I have a poorly developed sense of shame, so … oh, probably that time I pretended to streak on camera while wearing Rachel’s leather shorts. Or the time I ran into a door. Or that time … oh, forget it.
Tim Wilson. How do we know him? Well … where do we start? He was the US correspondent for ONE News for 10 years, and is now back home in New Zealand, producing stories for both Breakfast and Seven Sharp. You may also have heard his voice on a Friday or Sunday evening as he co-hosts The Two with Tim Roxborogh on Newstalk ZB. Oh and he’s also authored books … novels and short story collections. Aside from all of this, his personal life has taken some interesting turns in the last few years – he converted to Catholicism, met his wife, and became a father. So Grapevine thought he’d be a pretty interesting guy to chat to!
1: You turn 50 this year... five highlights of life so far?
TIM: 1) The lunches I used to have with my grandmothers when I was at university. Sunday lunch, without fail: one week at Nana’s – the next at Gran’s.
2) My first novel, Their Faces Were Shining, being published at 45.
3) That first Vigil mass in August 2010, St Cecilia’s Spanish Harlem, and the beginning of our Lord’s gentle work on my heart.
4) Hearing the love of my life, Rachel, say “I do” at St Mary’s-St Joseph’s, Nelson, March 15 2014.
5) Discovering that our not-medically-confirmed-but-strongly-suspected daughter was a son. Maybe he’ll be a slow developer like his dad.
2: I read that you used to pride yourself on being a cynic. What do you mean by ‘used to’? Is the cynicism still there?
TIM: It’s still there, but less so. God’s grace on a daily basis persuades me not to assume the motives of others are purely selfish. It’s like I’ve been shown a different world: one in which fallibility, history, personal weaknesses, prayer and grace dance. I read a great quote recently, by Opus Dei founder St Josemaría Escrivá, “The Christian vocation consists of making heroic poetry out of the prose of the everyday.” Cynicism hates poetry.
3: Are your parents proud of the man you became?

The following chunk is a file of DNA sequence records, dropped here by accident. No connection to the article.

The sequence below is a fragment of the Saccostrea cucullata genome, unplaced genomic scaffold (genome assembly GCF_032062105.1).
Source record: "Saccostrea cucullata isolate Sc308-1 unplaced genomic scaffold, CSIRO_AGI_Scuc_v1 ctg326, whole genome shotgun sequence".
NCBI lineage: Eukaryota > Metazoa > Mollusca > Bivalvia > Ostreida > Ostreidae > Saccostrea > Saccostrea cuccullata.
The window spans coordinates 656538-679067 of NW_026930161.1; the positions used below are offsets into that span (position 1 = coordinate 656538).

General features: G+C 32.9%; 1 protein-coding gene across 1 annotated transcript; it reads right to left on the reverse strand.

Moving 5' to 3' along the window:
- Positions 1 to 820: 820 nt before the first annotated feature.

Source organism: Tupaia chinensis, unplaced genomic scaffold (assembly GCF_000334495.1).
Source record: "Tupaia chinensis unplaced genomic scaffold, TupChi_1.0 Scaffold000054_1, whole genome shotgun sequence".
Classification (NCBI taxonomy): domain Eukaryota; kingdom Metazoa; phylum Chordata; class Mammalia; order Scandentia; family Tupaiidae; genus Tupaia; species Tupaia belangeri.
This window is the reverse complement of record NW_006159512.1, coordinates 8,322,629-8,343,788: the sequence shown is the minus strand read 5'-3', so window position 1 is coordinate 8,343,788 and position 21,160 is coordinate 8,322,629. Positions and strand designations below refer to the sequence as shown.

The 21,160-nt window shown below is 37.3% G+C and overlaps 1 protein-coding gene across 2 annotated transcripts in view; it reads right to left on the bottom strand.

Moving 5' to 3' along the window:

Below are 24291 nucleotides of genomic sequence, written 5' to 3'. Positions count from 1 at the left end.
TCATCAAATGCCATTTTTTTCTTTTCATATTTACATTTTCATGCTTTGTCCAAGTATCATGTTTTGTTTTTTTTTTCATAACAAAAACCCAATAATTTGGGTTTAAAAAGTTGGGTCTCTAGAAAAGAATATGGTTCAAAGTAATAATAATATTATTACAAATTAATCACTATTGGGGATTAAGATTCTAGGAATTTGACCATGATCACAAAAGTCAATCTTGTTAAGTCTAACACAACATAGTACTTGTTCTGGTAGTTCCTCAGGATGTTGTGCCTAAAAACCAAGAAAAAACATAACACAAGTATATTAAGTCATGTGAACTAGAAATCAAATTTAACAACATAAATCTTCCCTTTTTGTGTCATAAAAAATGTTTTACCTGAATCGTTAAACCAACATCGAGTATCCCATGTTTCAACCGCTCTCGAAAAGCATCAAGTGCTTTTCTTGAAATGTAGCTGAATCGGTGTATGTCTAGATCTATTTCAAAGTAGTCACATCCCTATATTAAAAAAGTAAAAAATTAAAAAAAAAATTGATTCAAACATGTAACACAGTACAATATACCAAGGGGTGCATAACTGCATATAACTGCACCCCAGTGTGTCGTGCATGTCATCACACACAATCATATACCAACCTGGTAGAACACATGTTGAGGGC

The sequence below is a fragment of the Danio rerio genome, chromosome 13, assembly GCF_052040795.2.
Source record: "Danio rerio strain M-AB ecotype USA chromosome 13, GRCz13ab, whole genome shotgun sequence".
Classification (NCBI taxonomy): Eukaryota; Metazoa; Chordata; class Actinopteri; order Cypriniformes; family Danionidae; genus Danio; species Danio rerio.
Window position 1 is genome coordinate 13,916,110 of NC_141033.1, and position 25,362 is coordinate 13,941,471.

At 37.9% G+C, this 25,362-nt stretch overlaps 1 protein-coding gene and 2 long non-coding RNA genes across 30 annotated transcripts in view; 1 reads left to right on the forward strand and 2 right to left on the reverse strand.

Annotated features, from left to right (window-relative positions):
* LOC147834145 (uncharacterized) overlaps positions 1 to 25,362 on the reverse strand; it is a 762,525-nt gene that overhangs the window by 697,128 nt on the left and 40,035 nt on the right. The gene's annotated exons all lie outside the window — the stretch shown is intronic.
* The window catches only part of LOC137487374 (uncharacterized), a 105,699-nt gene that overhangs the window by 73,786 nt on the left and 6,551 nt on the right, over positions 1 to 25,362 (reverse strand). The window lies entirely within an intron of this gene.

TIM: My parents were always proud of me, I think, but they worried about me. There’s less worry now that I’m married and no longer their responsibility … and more in common, given that we can now say, “I’ll pray for you.”
4: What does a typical day look like for you?
TIM: Every day is different, but similar. I’m looking for patterns in news, current events, and (sometimes) sport. The patterns suggest the gags, sometimes. Alternately, I’m walking up to total strangers and asking them to take me home.
5: Tell us about your most embarrassing moment...
TIM: There are too many to recall. I have a poorly developed sense of shame, so … oh, probably that time I pretended to streak on camera while wearing Rachel’s leather shorts. Or the time I ran into a door. Or that time … oh, forget it.
6: You’re a new dad ... what are some of your own traits that you’d like to avoid passing on to your son?
TIM: A few things … vanity, self-interest, suspicion and over-valuation of intelligence.
7: Tell us about the traits you carry that you’d be proud to pass on.
TIM: Curiosity, empathy, a sense of humour … but mostly faith.
8: Looking back on the 25-year-old version of Tim, what kind of advice would you like to give him?
TIM: Get your butt to Mass! Start praying! Read more. Stop smoking. Get a haircut. Stand up straight! Drink less. Enough of the dak, you’ll get bored with it. Can you please buy some new clothes? Also, those thoughts you think you’re thinking: they’re feelings!
You know, stuff which would probably enrage 25-year-old me.
9: Where in the world would you most like to travel to and why?
TIM: I’d love to take Rachel, Roman, and our child-in-waiting, Truffle, back to St Cecilia’s. But New York and kids don’t mix … at least not right now.
10: If there was to be a movie made about your life (it could happen) who would you like to play you? Who would play Rachel?
TIM: I have no idea for me, and can’t imagine anyone but Rachel playing Rachel … but the movie would definitely be a rom-com.